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2 Questions on blender and mesh


Spinell
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There are some basics on mesh building for SL that I didn't really manage to propery understand when I started making mesh last year. I want to correct that, but I need your help. ;)

(I use blender 2.65)

I'll start with the more modeling-ish question: When you have a plane in blender and then export it to SL, one face is visible and the oposite face is invisible. If you have, for example, a cube, you don't have that problem, since al faces are turned so that the visible side is up. I make clothing and I have the problem of invisibility in the inside parts of the mesh: things like sleeves, inside of skirts, etc. The only way I figured out how to get passed this is to use the solidify modifier, which basically turns a plane into a cube, therefore all sides are visible. However, surely there must be a better way to fix this. I want to know to inprove this without having to use solidify (which doubles the number of vertices).

 

2- I have heard that it is possible to texture a mesh inside blender and then, when uploading it to SL, the mesh is all preatty, textured and ready to wear. I want to know how to do this, especially with complicated shapes. I mostly model dresses. The way I have been texturing my meshes is strange and probably not very correct:

After finnishing all of the modeling and sculpting, I start marking seams. Then I unwrap the UV map (which often doesn't have the desired shape I wanted, even though I amrked it correctly), move it around as I need and bake the specular colours to get the outline. Then I save the image and go to photoshop and start colouring, texturing, adding details, etc. When I'm done, I save the mage, test it out in blender by uploading it as the new UV map. If everything's alright, I upload the mesh and then upload the image. Then it's only a matter of editing the mesh in SL to add the texture.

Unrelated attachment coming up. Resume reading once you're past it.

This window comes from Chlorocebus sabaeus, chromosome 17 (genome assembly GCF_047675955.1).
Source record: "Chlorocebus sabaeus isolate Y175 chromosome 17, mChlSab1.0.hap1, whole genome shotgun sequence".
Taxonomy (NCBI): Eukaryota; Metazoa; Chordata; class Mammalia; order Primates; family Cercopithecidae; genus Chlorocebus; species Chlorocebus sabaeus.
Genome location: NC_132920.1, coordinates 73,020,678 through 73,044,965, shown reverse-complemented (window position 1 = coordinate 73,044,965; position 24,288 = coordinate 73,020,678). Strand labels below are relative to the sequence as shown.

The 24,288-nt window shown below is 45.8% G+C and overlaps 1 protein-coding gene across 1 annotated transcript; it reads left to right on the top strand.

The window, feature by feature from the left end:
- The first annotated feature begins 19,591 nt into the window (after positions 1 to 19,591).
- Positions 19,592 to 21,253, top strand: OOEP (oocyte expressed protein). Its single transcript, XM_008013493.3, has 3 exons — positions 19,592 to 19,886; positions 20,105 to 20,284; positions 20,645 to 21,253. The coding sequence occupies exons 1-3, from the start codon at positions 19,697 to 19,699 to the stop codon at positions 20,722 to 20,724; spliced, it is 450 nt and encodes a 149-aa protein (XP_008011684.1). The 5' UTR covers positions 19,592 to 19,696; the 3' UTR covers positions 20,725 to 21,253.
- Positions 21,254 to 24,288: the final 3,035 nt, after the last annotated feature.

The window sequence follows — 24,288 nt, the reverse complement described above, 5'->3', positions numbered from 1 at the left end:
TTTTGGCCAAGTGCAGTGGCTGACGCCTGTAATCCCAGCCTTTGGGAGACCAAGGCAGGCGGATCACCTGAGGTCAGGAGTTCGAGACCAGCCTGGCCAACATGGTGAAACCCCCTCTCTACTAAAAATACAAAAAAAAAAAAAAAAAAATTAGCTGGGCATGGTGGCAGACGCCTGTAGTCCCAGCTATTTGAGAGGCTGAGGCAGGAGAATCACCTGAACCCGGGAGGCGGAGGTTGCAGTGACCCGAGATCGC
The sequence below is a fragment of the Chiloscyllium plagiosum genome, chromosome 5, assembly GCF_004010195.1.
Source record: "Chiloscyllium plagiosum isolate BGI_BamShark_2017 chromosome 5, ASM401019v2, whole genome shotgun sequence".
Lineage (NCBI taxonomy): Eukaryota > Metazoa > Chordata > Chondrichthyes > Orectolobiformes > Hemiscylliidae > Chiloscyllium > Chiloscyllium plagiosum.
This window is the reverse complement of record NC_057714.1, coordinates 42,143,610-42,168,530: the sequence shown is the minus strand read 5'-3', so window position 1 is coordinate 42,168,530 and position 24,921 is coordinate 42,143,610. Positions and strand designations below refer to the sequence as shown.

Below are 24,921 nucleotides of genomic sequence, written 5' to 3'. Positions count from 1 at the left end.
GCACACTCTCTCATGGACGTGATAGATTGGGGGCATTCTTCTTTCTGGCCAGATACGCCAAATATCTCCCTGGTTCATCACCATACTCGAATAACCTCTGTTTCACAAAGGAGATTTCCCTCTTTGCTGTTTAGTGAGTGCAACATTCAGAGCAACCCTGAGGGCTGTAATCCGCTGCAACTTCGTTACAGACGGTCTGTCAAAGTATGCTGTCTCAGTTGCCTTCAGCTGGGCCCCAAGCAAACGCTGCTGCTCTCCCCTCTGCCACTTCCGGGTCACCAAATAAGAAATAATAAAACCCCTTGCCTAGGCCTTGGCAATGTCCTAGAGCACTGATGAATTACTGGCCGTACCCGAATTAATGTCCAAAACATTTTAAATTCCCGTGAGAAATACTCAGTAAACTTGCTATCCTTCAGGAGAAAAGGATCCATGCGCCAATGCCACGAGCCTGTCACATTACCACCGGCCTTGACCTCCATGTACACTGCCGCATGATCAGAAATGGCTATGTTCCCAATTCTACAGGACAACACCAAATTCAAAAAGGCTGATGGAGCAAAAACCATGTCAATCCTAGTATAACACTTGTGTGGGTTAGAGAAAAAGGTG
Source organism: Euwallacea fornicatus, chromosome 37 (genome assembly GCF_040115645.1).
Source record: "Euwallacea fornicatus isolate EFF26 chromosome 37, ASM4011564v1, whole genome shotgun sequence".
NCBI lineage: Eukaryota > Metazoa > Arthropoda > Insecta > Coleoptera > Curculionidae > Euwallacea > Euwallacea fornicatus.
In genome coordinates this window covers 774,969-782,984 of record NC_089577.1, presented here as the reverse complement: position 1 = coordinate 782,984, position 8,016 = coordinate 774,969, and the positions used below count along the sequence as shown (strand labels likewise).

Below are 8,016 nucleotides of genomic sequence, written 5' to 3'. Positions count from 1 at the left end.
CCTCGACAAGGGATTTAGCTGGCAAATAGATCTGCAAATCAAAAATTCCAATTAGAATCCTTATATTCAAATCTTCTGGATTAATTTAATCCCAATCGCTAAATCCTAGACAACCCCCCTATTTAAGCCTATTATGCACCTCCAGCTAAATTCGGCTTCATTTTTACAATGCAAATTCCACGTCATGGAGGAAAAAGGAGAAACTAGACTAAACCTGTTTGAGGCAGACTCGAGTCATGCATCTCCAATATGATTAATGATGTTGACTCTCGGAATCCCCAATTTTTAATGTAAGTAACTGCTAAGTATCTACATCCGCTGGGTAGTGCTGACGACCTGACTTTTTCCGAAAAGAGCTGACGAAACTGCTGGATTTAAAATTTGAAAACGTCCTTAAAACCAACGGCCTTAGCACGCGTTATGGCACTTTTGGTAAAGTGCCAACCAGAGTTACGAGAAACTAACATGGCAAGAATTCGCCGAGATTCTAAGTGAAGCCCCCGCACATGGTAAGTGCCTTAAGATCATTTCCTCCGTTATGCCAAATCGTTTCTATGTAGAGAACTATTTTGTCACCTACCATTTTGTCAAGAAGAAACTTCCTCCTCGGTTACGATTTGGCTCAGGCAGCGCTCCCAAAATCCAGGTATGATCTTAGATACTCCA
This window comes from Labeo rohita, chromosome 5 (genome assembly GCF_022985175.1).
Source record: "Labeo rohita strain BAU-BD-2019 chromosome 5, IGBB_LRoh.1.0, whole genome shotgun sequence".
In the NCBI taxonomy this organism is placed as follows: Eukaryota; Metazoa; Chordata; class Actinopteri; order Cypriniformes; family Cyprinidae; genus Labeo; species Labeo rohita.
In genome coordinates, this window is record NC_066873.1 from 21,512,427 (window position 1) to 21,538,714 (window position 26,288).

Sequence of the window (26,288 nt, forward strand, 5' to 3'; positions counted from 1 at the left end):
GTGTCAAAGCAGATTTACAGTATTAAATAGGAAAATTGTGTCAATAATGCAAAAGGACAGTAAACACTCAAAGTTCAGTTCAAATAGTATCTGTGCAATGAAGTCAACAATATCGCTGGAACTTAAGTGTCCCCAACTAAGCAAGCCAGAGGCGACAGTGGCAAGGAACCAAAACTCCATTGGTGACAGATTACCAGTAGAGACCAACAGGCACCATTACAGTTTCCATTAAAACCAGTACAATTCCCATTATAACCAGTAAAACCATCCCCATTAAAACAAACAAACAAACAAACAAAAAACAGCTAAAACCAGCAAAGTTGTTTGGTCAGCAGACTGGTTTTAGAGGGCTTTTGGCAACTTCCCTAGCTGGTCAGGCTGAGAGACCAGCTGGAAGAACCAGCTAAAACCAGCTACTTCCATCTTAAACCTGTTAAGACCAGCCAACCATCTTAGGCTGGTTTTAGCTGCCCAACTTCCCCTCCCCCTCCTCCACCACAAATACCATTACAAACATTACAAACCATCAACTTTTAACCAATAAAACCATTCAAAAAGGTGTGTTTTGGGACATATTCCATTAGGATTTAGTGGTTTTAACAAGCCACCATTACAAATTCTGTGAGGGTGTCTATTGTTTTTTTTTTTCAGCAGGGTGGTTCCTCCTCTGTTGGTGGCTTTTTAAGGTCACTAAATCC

Not only do I need to spend money on uploading an image, but I also need to be caeful with the solidify modifier.

These are the things I believe I'm eitehr doing wrong or there's a better, simpler way to do it.Tutorials online seem fragmented and often don't apply to my needs (most tutorials use the default cube rather than an abstract, strange form).

Would anyone be kind enough to clear up some of my doubts and perhaps even tell me what pieces of knowladge am I missing?

Thank you so much. ^.^

 

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I don't do clothes, but ...

One-sided texturing is used because it halves the work the gpu has to do for enclosed solid shapes. So it is necessary for best efficiency (least lag). There is no way to get the viewer to shade both sides. You do have to provide both if you want to see them. You don't need to solidify the whole mesh. You can just do those parts where the reverse side of the mesh will be visible when it is worn. That way you minimise the extra work the gpu has to do. If you want to see in Blender what the one-sided mesh is going to look like, you can turn on Backface culling on the Display section of the Properties sidebar.